SUCCESSES AND FAILURES IN ACHIEVING THE GOALS OF THE WORLD FOOD SUMMIT: Session Chair Michael Rewald, Director, Partnership and Household Livelihood Security Unit, CARE, noted that the lives of the poor are extremely difficult and complex, and discussed CARE’s rights-based approach to empowering people to take responsibility and create change.
In his keynote presentation, William Meyers, Director, Agriculture and Economic Analysis Division, FAO, recalled the goals and commitments of the 1996 World Food Summit and presented statistics suggesting that success in reducing undernourishment is related to increasing per capita growth rates of real GDP and agricultural production, as well as to peace and social stability.
EIGHT HUNDRED MILLION STILL HUNGRY: WHY HAVE WE MADE SO LITTLE PROGRESS? Session Chair Angela Thoko Didiza, South African Minister for Agriculture and Land Affairs, said ongoing re-evaluation of policies is necessary to tackle this problem, and drew participants’ attention to the new African Initiative.
Volker Hausmann, Secretary General of Deutsche Welthungerhilfe, focused on the role of non-governmental development organisations (NGDOs), noting that they are more responsive to the affected communities, and emphasized the importance of lobbying. He called for partnerships between NGDOs and private companies and urged companies to make longer-term investments in technologies to promote food security.
Heinz Imhof, Chair of the Board of Syngenta, identified non-logistical factors affecting food production, in particular cooperative approaches in introducing new technologies. He said agribusiness can help by increasing the quantity and quality of yields per hectare, while reducing the burden on the environment, through advances in insecticides, herbicides, and seeds. He said businesses are open to cooperating with other stakeholders.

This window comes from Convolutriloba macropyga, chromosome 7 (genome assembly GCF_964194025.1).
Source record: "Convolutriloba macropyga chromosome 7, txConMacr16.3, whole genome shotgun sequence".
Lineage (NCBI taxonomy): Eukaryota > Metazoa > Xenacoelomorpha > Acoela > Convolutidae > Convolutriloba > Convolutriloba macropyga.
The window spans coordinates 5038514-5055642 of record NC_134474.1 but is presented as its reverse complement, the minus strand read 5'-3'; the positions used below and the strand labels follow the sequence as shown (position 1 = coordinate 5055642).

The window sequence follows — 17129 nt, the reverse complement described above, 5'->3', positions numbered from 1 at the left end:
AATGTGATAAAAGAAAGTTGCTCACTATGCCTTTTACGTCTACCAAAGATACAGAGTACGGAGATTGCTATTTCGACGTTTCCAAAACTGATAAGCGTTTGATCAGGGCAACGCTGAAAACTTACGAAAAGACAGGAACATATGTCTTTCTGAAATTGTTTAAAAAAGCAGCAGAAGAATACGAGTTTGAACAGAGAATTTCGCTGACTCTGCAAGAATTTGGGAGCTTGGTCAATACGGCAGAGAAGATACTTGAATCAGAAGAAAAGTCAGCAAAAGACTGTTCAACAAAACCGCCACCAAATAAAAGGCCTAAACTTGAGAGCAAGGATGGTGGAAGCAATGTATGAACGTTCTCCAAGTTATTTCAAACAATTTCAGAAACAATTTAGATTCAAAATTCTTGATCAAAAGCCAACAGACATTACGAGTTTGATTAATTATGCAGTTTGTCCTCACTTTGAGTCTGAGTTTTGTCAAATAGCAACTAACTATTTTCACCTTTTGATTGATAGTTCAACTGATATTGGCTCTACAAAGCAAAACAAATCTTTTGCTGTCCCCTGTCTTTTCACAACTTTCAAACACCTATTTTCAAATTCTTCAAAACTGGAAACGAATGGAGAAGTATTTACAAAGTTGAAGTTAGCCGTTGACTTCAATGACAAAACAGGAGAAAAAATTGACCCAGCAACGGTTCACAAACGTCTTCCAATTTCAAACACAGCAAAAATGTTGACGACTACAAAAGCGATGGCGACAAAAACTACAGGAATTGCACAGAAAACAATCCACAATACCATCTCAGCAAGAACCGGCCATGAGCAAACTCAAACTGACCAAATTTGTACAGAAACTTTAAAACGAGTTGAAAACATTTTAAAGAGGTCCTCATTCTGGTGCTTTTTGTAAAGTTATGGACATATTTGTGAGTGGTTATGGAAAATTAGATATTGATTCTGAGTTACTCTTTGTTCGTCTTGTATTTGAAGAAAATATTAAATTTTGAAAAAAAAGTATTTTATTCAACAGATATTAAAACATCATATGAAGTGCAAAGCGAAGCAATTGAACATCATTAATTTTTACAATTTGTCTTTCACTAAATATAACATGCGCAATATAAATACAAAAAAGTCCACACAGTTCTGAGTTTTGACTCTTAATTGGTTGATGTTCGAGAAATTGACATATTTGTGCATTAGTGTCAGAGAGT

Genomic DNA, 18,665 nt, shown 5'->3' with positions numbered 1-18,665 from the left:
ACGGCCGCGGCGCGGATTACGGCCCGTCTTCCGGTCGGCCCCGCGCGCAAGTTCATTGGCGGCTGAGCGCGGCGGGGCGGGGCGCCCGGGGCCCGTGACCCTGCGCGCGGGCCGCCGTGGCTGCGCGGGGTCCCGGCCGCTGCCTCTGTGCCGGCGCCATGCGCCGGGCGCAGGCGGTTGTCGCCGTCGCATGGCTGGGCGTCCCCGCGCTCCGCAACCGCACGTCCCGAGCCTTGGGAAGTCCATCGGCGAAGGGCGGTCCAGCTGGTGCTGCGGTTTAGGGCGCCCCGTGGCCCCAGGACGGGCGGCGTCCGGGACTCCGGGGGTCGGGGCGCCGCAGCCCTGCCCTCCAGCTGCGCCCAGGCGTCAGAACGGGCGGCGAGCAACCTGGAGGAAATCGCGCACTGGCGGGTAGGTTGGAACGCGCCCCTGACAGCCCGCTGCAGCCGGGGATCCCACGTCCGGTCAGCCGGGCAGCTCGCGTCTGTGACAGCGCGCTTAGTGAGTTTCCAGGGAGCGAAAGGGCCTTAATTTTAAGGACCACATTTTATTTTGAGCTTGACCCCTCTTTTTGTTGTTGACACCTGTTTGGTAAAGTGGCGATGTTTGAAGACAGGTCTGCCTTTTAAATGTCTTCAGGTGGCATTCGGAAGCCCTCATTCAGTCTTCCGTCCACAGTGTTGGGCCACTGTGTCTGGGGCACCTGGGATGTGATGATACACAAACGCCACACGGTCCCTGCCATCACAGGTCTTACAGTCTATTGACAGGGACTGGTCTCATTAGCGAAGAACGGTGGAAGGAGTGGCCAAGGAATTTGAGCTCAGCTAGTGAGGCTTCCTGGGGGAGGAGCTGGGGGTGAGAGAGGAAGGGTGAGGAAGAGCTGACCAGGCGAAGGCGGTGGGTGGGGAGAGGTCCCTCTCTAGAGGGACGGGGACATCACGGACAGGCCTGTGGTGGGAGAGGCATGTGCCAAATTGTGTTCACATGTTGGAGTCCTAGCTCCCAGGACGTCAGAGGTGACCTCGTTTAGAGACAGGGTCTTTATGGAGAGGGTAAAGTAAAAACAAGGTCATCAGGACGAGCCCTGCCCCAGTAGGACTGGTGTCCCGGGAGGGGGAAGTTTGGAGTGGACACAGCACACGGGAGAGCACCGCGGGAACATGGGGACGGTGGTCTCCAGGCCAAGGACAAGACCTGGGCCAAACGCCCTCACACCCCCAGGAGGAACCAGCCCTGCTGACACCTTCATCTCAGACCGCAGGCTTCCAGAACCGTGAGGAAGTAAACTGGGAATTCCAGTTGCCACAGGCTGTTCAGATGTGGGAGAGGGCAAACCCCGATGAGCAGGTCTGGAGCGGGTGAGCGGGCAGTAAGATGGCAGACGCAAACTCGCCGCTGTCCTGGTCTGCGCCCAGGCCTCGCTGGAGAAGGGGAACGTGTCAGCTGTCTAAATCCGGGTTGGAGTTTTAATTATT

David Beckmann, President of Bread for the World, said progress has been slow due to a lack of serious effort, as demonstrated by declining ODA budgets. He said IFPRI’s 2020 Vision documents demonstrate what needs to be done to accelerate progress at a relatively low cost. Beckmann noted growing public support for reducing poverty and hunger, and urged others present to join in the international coalition against hunger, targeting in particular the next G-8 Summit.
In the subsequent audience discussion, David Beckmann agreed with one participant’s comment that development assistance rarely reaches the "poorest of the poor." Volker Hausmann did not agree that assistance was not reaching this group. One participant stressed the expansion of farmland, as well as increased yields, as an option for increasing food production.
Another participant drew attention to controversial questions raised so far, including: whether poverty was more important than food; whether food targets are needed if we have poverty targets; whether the focus should be food security or livelihood security; what is the role of subsidies; and what part "safety nets" can play.
PERSPECTIVES FROM THE NEXT GENERATION: David Dalrymple, Student, USA, compared the lives of children in developing countries with those of developed countries, focusing on the widespread hunger and illiteracy of developing countries. He said developed countries should not ignore developing countries’ problems, and advocated the transfer of agricultural and computer technologies.
ALTERNATIVE FUTURES FOR FOOD SECURITY: Manfred Kern, Head of Global Technology Communication, Aventis CropScience, chaired this session. He stated that the provision of food security is a multi-disciplinary challenge, and noted the need to double food production within the next 25 years.
Mark Rosegrant, Senior Research Fellow at IFPRI, called for urgent investment in agriculture, water and education to reduce malnutrition among children, noting that agricultural productivity growth has slowed due to declining investments in research and infrastructure, and to environmental problems. He noted that rapid economic growth in China or India will not impoverish other parts of the world by raising food prices. He stressed the benefits for developing countries of trade liberalization in the agricultural sector.
In the ensuing discussion, participants explored the roles and responsibilities of different stakeholders, and the assumptions underlying the IFPRI models. Mark Rosegrant responded to a proposal to shift food consumption from meat to grains by noting that many farmers in developing countries would lose livelihoods and export opportunities. Regarding pessimistic projections for malnutrition in Africa in 2020, Rosegrant noted that the IFPRI model predicts problems not with increasing supply, but with population-induced demand growth. In estimating the funds needed to eliminate malnutrition completely, Rosegrant stressed that there are decreasing marginal returns to investment.
EMERGING FORCES: FROM HERE TO 2020